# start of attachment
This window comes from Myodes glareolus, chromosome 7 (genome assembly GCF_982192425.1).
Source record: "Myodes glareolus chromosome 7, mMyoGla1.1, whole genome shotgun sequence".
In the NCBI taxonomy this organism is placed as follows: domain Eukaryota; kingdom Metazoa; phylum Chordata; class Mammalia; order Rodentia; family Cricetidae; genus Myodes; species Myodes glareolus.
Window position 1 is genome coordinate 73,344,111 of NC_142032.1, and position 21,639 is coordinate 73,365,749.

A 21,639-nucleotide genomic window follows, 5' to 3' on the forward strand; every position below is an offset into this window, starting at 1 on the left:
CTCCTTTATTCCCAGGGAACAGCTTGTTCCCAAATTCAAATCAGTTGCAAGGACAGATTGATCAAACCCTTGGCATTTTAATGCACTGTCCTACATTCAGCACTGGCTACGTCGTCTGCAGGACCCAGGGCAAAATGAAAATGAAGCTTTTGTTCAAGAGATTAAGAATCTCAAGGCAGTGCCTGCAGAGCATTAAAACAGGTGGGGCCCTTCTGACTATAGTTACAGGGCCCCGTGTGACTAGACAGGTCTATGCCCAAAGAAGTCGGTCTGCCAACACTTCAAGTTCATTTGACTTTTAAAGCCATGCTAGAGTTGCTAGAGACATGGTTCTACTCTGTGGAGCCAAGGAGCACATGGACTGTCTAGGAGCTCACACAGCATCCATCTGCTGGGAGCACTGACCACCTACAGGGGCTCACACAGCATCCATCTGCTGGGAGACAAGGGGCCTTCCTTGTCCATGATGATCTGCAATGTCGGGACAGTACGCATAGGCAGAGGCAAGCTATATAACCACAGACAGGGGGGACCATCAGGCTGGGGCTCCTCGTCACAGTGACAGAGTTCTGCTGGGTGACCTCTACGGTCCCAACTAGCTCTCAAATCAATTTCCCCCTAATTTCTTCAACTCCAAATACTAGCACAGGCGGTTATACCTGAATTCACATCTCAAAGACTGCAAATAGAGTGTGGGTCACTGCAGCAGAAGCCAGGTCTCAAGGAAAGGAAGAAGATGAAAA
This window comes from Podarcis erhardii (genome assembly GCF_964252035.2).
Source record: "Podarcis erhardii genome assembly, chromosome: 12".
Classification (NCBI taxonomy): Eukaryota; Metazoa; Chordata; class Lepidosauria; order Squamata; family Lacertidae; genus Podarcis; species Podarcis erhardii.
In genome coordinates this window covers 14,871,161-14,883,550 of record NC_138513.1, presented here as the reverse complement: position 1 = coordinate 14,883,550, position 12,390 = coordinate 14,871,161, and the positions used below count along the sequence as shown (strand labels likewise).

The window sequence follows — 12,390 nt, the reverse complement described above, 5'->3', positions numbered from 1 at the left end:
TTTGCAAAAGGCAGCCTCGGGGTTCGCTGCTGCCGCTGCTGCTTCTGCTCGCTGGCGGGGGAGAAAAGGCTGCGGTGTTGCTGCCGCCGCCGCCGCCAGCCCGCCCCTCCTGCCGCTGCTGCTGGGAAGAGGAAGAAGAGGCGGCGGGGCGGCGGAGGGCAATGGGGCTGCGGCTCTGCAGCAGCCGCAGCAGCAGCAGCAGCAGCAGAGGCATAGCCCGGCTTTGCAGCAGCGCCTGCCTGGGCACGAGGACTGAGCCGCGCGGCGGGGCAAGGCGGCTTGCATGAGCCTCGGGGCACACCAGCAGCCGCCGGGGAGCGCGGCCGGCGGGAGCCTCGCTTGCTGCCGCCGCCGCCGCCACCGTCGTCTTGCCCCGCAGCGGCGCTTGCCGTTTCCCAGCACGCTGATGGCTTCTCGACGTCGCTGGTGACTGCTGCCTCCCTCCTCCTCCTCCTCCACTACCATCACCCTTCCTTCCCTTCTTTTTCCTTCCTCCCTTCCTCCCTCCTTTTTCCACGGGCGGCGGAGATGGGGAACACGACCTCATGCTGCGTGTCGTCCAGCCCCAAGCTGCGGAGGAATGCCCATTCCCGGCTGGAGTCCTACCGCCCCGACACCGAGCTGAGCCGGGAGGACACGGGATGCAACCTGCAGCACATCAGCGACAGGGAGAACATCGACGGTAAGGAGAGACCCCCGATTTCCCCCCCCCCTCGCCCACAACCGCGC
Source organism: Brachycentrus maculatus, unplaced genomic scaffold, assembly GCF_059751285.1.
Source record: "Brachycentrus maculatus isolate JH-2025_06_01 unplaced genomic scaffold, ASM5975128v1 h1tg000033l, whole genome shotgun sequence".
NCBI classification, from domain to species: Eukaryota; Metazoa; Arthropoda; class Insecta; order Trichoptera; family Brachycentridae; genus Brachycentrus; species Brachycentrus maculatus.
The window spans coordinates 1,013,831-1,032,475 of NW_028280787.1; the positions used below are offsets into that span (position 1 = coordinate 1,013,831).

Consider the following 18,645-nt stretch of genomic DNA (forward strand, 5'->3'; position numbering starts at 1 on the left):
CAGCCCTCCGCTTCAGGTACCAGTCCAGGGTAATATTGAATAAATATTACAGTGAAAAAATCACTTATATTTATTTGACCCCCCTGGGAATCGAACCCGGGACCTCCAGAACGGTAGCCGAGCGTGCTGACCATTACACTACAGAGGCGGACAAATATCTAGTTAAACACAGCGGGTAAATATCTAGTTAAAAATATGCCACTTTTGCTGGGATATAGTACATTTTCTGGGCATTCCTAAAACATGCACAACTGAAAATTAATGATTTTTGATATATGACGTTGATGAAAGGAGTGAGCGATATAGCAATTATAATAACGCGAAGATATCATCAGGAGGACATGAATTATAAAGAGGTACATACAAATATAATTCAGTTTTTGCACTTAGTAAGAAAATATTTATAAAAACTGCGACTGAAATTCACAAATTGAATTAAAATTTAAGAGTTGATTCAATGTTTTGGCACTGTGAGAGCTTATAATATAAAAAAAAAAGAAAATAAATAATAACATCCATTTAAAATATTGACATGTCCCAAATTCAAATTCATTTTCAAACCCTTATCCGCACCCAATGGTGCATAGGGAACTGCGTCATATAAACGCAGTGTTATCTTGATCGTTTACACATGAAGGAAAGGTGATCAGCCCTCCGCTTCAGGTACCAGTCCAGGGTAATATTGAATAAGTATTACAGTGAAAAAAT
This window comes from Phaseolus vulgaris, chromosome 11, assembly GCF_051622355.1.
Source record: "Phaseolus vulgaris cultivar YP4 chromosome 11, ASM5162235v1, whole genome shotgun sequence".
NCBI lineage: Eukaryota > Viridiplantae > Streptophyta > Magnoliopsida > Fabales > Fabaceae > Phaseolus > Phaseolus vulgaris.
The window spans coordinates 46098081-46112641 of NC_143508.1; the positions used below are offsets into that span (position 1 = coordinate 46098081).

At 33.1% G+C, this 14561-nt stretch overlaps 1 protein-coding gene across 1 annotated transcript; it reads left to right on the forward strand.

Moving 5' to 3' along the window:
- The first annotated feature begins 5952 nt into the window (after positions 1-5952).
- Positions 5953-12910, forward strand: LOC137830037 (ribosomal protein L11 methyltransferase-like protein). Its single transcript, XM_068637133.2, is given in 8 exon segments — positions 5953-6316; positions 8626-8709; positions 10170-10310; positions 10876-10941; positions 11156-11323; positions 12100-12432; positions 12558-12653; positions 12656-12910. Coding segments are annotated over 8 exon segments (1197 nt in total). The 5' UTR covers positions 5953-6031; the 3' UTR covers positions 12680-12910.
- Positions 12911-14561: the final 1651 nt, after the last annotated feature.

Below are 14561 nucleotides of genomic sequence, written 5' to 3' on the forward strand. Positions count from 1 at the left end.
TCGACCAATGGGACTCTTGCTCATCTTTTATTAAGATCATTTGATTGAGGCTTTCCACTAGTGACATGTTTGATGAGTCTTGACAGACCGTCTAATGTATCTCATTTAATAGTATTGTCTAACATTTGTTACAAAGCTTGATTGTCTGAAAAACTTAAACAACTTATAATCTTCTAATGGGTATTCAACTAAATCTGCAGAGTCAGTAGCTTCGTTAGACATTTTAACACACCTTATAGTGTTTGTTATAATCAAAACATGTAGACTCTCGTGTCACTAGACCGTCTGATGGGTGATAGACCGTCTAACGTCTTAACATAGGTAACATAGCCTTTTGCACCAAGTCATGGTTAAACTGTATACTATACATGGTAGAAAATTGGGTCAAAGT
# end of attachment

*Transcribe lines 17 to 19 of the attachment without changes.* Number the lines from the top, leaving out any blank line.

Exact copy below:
Consider the following 18,645-nt stretch of genomic DNA (forward strand, 5'->3'; position numbering starts at 1 on the left):
CAGCCCTCCGCTTCAGGTACCAGTCCAGGGTAATATTGAATAAATATTACAGTGAAAAAATCACTTATATTTATTTGACCCCCCTGGGAATCGAACCCGGGACCTCCAGAACGGTAGCCGAGCGTGCTGACCATTACACTACAGAGGCGGACAAATATCTAGTTAAACACAGCGGGTAAATATCTAGTTAAAAATATGCCACTTTTGCTGGGATATAGTACATTTTCTGGGCATTCCTAAAACATGCACAACTGAAAATTAATGATTTTTGATATATGACGTTGATGAAAGGAGTGAGCGATATAGCAATTATAATAACGCGAAGATATCATCAGGAGGACATGAATTATAAAGAGGTACATACAAATATAATTCAGTTTTTGCACTTAGTAAGAAAATATTTATAAAAACTGCGACTGAAATTCACAAATTGAATTAAAATTTAAGAGTTGATTCAATGTTTTGGCACTGTGAGAGCTTATAATATAAAAAAAAAAGAAAATAAATAATAACATCCATTTAAAATATTGACATGTCCCAAATTCAAATTCATTTTCAAACCCTTATCCGCACCCAATGGTGCATAGGGAACTGCGTCATATAAACGCAGTGTTATCTTGATCGTTTACACATGAAGGAAAGGTGATCAGCCCTCCGCTTCAGGTACCAGTCCAGGGTAATATTGAATAAGTATTACAGTGAAAAAAT
This window comes from Phaseolus vulgaris, chromosome 11, assembly GCF_051622355.1.